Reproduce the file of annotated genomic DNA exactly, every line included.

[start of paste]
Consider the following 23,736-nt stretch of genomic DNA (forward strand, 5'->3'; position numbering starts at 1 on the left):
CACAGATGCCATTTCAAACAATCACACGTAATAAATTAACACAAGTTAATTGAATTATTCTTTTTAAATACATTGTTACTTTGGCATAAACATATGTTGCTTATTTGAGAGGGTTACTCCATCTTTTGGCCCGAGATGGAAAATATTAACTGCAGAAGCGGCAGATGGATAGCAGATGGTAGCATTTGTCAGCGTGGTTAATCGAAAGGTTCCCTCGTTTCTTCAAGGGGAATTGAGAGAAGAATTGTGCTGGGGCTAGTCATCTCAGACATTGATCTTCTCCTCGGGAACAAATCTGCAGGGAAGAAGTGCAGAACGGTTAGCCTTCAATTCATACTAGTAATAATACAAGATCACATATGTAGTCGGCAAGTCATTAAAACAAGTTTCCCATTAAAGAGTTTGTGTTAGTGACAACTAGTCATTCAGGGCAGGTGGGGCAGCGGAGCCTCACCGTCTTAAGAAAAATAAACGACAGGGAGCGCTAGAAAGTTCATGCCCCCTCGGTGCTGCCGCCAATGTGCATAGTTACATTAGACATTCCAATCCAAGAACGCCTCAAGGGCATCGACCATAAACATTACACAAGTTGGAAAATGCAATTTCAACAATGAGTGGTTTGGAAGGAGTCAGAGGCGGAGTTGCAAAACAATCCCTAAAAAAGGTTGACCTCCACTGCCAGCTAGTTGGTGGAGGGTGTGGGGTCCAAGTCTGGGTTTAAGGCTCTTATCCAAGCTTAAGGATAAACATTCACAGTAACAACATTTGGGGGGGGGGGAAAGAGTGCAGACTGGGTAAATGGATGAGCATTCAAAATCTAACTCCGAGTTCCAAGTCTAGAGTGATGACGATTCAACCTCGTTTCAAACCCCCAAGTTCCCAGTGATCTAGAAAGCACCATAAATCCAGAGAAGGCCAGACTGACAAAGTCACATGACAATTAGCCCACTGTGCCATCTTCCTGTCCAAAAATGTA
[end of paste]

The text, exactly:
Consider the following 23,736-nt stretch of genomic DNA (forward strand, 5'->3'; position numbering starts at 1 on the left):
CACAGATGCCATTTCAAACAATCACACGTAATAAATTAACACAAGTTAATTGAATTATTCTTTTTAAATACATTGTTACTTTGGCATAAACATATGTTGCTTATTTGAGAGGGTTACTCCATCTTTTGGCCCGAGATGGAAAATATTAACTGCAGAAGCGGCAGATGGATAGCAGATGGTAGCATTTGTCAGCGTGGTTAATCGAAAGGTTCCCTCGTTTCTTCAAGGGGAATTGAGAGAAGAATTGTGCTGGGGCTAGTCATCTCAGACATTGATCTTCTCCTCGGGAACAAATCTGCAGGGAAGAAGTGCAGAACGGTTAGCCTTCAATTCATACTAGTAATAATACAAGATCACATATGTAGTCGGCAAGTCATTAAAACAAGTTTCCCATTAAAGAGTTTGTGTTAGTGACAACTAGTCATTCAGGGCAGGTGGGGCAGCGGAGCCTCACCGTCTTAAGAAAAATAAACGACAGGGAGCGCTAGAAAGTTCATGCCCCCTCGGTGCTGCCGCCAATGTGCATAGTTACATTAGACATTCCAATCCAAGAACGCCTCAAGGGCATCGACCATAAACATTACACAAGTTGGAAAATGCAATTTCAACAATGAGTGGTTTGGAAGGAGTCAGAGGCGGAGTTGCAAAACAATCCCTAAAAAAGGTTGACCTCCACTGCCAGCTAGTTGGTGGAGGGTGTGGGGTCCAAGTCTGGGTTTAAGGCTCTTATCCAAGCTTAAGGATAAACATTCACAGTAACAACATTTGGGGGGGGGGGAAAGAGTGCAGACTGGGTAAATGGATGAGCATTCAAAATCTAACTCCGAGTTCCAAGTCTAGAGTGATGACGATTCAACCTCGTTTCAAACCCCCAAGTTCCCAGTGATCTAGAAAGCACCATAAATCCAGAGAAGGCCAGACTGACAAAGTCACATGACAATTAGCCCACTGTGCCATCTTCCTGTCCAAAAATGTA